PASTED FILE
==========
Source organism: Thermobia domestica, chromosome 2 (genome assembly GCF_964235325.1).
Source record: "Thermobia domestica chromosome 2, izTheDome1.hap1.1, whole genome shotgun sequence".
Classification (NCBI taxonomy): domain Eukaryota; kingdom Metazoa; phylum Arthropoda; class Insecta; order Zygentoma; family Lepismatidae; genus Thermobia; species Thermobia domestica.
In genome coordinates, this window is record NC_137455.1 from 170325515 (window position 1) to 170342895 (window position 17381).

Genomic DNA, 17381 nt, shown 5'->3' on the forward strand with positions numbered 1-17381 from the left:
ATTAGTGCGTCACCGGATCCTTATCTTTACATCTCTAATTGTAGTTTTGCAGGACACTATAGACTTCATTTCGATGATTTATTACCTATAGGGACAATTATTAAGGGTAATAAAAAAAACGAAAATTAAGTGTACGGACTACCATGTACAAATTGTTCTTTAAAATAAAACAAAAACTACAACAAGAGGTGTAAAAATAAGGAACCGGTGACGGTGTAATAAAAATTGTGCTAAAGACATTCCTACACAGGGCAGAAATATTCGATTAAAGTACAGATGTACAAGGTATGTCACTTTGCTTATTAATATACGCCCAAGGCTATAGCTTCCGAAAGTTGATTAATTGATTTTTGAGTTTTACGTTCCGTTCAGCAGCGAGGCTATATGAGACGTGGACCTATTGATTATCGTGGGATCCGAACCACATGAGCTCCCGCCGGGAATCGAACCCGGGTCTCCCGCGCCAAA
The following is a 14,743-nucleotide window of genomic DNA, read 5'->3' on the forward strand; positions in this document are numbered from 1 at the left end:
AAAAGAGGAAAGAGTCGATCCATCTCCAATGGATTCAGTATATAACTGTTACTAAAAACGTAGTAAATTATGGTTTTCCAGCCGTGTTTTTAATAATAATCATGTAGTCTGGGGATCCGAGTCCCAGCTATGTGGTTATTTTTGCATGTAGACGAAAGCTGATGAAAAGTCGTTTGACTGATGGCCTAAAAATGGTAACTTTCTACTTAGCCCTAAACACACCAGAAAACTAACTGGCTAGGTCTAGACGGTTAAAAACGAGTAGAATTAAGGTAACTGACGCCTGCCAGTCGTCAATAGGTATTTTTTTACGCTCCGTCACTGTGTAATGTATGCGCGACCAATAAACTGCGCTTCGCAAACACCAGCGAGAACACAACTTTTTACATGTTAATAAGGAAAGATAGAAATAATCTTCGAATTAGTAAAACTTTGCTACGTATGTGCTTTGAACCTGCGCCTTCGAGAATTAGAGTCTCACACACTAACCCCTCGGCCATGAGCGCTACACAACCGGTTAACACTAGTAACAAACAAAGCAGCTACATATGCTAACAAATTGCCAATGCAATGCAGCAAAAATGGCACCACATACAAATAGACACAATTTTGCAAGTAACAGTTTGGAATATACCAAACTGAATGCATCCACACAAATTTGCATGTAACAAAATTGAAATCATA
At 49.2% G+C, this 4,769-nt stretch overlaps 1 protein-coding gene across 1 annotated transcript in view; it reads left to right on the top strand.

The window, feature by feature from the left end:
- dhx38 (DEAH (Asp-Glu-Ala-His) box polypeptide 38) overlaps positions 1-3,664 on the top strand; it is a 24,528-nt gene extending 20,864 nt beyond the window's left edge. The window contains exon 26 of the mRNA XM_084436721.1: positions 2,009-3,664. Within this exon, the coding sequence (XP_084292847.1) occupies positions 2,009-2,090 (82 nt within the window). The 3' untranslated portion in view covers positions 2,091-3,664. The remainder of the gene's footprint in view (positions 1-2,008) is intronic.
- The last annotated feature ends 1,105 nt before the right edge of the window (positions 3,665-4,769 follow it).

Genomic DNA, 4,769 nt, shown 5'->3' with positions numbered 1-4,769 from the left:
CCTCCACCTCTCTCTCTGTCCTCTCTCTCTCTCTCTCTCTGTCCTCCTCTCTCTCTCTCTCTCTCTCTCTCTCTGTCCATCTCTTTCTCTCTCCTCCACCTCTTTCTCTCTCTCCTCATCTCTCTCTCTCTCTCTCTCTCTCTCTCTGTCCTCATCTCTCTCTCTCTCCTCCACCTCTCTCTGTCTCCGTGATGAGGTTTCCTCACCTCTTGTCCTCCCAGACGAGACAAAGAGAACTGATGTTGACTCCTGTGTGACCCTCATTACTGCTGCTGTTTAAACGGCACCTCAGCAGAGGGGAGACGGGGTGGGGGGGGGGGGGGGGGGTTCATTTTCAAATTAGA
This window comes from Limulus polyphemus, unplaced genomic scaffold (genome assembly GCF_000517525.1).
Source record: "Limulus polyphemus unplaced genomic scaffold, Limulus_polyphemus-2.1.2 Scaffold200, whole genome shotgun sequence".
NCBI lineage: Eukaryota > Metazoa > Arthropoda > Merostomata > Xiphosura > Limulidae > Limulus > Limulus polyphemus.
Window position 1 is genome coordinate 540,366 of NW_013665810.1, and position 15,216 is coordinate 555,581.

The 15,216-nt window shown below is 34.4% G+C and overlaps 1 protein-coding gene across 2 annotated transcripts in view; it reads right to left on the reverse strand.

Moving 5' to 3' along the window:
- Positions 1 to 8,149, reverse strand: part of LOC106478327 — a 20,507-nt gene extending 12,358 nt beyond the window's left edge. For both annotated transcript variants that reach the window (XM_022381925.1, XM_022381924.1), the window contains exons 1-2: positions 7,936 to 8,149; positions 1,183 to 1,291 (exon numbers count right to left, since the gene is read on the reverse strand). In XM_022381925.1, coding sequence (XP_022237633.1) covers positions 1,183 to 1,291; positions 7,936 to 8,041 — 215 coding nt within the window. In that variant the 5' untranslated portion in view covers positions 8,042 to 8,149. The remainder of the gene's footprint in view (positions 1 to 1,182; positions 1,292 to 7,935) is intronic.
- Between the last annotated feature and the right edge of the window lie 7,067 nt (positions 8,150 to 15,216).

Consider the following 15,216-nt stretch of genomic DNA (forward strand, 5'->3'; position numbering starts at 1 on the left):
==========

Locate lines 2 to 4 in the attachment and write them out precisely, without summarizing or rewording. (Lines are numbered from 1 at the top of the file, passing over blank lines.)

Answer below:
Source record: "Thermobia domestica chromosome 2, izTheDome1.hap1.1, whole genome shotgun sequence".
Classification (NCBI taxonomy): domain Eukaryota; kingdom Metazoa; phylum Arthropoda; class Insecta; order Zygentoma; family Lepismatidae; genus Thermobia; species Thermobia domestica.
In genome coordinates, this window is record NC_137455.1 from 170325515 (window position 1) to 170342895 (window position 17381).